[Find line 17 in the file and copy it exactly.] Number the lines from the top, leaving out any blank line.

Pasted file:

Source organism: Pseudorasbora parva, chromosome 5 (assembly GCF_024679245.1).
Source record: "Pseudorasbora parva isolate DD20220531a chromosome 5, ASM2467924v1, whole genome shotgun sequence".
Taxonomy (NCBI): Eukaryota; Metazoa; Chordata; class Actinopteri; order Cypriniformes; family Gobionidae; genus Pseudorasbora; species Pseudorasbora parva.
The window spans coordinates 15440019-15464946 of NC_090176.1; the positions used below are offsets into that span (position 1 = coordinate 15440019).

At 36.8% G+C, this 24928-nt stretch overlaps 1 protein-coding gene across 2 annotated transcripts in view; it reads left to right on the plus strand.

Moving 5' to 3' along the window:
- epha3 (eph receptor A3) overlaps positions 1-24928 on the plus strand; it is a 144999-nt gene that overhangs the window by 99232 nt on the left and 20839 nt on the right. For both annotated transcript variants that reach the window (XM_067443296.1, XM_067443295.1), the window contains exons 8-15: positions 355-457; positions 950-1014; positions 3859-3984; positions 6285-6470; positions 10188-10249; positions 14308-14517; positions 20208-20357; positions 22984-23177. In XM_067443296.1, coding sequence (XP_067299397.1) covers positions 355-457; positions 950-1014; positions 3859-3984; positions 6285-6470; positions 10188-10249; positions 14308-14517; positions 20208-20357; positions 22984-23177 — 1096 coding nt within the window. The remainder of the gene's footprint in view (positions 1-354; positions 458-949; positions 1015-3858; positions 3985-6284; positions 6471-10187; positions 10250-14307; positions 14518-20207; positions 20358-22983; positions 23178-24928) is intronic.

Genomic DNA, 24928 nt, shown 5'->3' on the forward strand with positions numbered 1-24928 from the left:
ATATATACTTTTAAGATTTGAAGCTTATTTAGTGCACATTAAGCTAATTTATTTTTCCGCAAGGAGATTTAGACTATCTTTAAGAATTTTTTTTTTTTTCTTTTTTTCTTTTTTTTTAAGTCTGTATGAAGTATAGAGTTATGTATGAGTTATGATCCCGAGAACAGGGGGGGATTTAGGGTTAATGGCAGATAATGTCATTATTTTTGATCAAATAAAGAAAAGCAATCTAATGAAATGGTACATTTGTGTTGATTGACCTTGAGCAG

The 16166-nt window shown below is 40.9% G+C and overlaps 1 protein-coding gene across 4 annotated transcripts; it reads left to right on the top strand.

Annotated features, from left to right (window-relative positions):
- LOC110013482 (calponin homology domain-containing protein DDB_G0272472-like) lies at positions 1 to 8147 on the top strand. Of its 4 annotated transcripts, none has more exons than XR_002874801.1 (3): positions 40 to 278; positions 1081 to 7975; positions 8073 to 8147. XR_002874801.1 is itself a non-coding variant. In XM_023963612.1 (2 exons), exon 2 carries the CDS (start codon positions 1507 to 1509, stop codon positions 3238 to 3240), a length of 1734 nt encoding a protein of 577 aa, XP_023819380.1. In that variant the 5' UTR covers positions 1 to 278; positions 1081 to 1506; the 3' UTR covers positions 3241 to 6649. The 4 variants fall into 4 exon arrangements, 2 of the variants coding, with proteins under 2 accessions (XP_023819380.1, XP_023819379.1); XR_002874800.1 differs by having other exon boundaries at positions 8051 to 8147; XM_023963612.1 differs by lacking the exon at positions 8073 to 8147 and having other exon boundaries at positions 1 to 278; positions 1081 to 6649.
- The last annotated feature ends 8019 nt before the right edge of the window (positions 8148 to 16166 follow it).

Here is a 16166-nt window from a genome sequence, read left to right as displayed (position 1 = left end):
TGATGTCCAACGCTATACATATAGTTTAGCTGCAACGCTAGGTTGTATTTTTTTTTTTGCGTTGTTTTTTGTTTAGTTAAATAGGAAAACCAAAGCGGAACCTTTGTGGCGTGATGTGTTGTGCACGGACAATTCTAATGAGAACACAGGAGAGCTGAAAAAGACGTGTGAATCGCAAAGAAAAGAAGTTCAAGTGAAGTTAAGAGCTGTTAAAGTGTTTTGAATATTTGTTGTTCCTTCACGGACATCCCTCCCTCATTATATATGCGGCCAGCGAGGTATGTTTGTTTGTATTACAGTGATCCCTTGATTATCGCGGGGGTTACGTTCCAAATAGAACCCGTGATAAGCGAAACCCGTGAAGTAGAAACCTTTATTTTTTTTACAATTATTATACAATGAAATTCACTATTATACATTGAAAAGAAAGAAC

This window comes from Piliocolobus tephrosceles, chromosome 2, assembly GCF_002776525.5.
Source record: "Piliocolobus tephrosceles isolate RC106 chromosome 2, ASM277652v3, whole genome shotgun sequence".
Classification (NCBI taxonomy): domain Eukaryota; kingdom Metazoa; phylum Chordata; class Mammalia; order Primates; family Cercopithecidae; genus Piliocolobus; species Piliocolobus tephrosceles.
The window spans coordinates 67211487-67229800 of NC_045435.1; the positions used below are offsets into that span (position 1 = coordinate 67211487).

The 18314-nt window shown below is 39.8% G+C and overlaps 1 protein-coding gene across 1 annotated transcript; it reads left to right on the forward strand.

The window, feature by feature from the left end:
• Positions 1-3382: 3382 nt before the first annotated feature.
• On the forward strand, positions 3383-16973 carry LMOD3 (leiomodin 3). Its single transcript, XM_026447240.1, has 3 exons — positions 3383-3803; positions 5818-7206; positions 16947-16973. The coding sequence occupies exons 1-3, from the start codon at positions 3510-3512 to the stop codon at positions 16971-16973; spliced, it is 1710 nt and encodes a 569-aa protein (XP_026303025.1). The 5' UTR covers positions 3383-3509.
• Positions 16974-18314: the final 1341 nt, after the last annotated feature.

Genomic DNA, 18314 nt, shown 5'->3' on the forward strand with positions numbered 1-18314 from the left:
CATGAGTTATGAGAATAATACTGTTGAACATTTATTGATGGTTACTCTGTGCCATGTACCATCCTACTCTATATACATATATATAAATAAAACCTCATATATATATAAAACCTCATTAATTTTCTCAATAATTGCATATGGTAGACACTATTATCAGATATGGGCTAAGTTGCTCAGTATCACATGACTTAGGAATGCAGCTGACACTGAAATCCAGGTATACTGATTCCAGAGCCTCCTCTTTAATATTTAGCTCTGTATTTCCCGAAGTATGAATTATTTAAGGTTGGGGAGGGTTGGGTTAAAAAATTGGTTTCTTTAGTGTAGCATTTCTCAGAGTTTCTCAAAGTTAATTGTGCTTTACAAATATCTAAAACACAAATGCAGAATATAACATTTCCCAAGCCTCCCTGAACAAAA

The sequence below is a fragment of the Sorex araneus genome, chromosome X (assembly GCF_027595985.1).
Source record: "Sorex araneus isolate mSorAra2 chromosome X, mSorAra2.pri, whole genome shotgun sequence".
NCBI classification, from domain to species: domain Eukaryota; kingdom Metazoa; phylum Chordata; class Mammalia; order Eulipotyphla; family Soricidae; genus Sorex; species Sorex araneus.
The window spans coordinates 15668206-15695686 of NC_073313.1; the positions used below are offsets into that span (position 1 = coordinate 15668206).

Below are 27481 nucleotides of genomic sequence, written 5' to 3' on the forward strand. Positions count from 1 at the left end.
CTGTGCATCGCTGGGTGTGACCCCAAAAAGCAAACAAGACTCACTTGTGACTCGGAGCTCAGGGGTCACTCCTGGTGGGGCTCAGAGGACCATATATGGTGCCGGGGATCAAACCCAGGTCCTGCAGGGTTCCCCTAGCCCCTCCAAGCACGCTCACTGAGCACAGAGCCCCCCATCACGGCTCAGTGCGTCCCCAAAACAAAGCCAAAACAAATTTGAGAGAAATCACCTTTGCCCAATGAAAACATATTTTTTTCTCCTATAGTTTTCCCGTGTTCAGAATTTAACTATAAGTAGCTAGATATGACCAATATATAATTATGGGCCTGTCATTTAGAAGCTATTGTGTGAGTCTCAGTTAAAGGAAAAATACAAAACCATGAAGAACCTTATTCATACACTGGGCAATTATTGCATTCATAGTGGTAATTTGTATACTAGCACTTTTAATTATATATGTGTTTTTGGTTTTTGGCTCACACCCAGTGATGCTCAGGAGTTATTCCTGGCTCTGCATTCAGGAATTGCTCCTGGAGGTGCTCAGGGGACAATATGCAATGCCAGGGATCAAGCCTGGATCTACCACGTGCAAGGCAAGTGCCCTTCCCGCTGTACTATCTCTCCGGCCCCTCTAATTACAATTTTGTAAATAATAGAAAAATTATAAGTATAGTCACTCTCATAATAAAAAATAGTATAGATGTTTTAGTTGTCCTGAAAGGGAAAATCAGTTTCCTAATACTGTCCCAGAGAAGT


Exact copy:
Source record: "Piliocolobus tephrosceles isolate RC106 chromosome 2, ASM277652v3, whole genome shotgun sequence".